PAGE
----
Did he practice his lectures a lot before delivering them? If so, how?
I think he certainly put a lot of effort and thought into his lectures. He also understood that he needed to put a lot of different 'hooks' into the lecture for the different types of people in his likely audience. With his lectures on computation I had access to his hand-written lecture notes which showed the amount of detail he prepared for each lecture. So although Feynman made his lectures sound spontaneous and relaxed I think he had given a lot of thought as to precisely how he would explain each point. The 'Feynman Lectures in Physics' are a case in point - however it took a lot of effort by several other Caltech physics faculty members to get the lectures into their final form.
Welcome to /r/science! I used to work for STFC in Business and Innovations, so it's nice to see the organisation engaging with these AMAs!
Data science is a crucial area of scientific research that ties in with real world applications; what are STFC's plans to continue to deliver world leading data science services with the upcoming challenge and uncertainty with Brexit? It is a big area of concern for the many companies and organisations at Harwell.
Hi, good to hear you remember STFC fondly! And yes, I am concerned about Brexit and maintaining our global links. What I am personally trying to create is a 'Scientific Machine Learning' group in the Scientific Computing Department that can help researchers make sense of the ever increasing amounts of data now generated by their experiments at the Harwell site's large-scale facilities. These are the Diamond Synchrotron, the ISIS neutron and muon facility, and the Central Laser Facility. Detector improvements now mean that the data rates are now increasing much faster than Moore's Law ever did. The 'SciML' group is now gaining practical experience about applying state-of-the-art AI and Machine Learning technologies to 'Big Scientific Datasets' and I believe that this expertise will benefit the Harwell 'clusters' of companies and organisations in Space, Health and Energy.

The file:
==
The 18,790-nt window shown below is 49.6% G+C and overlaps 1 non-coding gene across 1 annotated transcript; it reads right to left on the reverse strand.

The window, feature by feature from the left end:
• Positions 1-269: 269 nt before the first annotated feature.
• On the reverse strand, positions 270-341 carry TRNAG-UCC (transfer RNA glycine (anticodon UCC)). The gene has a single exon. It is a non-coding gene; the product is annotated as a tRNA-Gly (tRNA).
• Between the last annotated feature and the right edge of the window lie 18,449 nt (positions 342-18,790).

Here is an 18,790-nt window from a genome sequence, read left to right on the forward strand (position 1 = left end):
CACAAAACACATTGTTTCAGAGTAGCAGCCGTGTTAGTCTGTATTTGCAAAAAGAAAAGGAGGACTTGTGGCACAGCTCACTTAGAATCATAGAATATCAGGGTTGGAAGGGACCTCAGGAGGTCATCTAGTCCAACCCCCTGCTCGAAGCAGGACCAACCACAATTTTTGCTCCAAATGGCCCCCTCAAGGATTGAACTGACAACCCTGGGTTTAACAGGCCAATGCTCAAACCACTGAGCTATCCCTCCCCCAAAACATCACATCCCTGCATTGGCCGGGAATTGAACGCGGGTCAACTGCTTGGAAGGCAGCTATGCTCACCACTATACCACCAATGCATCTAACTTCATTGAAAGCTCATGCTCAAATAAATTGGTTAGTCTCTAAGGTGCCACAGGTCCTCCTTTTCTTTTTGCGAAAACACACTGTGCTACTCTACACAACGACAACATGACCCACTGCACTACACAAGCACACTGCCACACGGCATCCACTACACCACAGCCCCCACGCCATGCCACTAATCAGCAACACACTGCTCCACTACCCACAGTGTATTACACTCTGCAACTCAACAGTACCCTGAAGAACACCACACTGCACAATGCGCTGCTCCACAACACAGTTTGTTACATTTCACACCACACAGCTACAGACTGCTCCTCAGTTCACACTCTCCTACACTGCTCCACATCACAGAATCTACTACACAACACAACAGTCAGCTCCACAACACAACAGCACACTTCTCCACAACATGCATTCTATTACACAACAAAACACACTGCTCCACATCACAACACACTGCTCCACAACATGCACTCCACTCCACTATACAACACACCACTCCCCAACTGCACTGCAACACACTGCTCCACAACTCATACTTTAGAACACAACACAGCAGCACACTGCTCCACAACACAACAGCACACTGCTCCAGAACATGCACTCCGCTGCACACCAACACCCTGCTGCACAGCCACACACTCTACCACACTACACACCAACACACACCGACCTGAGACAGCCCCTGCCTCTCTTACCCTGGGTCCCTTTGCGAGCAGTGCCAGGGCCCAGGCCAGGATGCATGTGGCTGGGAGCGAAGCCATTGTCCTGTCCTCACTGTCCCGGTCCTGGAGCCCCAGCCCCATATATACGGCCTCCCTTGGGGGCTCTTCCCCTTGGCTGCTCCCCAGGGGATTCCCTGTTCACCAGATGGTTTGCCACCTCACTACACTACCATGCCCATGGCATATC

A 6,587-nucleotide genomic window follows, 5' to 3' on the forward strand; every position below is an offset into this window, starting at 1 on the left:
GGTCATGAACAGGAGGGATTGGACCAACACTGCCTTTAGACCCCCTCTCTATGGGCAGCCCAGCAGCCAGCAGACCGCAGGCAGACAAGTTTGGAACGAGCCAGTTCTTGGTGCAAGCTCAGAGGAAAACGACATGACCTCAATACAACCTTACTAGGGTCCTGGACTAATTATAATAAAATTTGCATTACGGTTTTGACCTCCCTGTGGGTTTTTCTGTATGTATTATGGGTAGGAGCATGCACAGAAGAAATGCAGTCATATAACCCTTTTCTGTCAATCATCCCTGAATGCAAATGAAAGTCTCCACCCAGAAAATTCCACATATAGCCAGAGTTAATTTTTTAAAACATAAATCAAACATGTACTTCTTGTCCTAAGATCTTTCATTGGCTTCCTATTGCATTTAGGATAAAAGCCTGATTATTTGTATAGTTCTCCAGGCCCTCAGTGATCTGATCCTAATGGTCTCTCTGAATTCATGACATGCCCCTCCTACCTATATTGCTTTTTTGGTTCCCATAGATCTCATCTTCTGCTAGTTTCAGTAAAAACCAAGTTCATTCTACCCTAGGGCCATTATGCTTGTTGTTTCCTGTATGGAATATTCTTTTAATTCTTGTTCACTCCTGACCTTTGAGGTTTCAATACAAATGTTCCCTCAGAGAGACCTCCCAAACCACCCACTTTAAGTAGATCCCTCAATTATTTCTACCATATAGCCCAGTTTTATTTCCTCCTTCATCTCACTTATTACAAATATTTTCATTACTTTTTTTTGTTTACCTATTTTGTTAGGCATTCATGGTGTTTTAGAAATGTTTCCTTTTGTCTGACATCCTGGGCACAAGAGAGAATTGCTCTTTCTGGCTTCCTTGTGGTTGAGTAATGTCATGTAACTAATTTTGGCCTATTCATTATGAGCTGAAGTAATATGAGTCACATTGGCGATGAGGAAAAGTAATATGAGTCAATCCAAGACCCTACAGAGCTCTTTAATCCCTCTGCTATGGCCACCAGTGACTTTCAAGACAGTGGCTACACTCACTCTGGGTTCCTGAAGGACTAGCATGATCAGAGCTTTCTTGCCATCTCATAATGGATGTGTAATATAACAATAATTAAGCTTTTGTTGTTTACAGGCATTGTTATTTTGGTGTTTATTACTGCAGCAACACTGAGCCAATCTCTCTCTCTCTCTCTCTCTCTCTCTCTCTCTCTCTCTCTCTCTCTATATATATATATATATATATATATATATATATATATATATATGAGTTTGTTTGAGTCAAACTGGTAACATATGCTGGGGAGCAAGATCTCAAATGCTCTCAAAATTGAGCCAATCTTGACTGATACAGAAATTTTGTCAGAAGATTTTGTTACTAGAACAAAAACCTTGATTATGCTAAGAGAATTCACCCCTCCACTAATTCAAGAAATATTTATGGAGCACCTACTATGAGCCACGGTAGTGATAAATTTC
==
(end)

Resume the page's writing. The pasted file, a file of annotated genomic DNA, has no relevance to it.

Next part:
I also work with the US Department of Energy Laboratories such as Berkeley, Oak Ridge, Argonne and Brookhaven who also host facilities like those at Harwell. These labs have also set up data analytic centres to explore the application of AI and Machine Learning technologies to their experimental data to help scientists make new discoveries. I am concerned that we make sure that UK scientists are not disadvantaged with respect to their US colleagues!
Asking on behalf of /u/phealthy:
Hi and thanks for joining us today! With government agencies ramping up public availability of large datasets via APIs, e.g. (https://www.data.gov/developers/apis), what would be your major focus points if you were to develop an API for a large agency?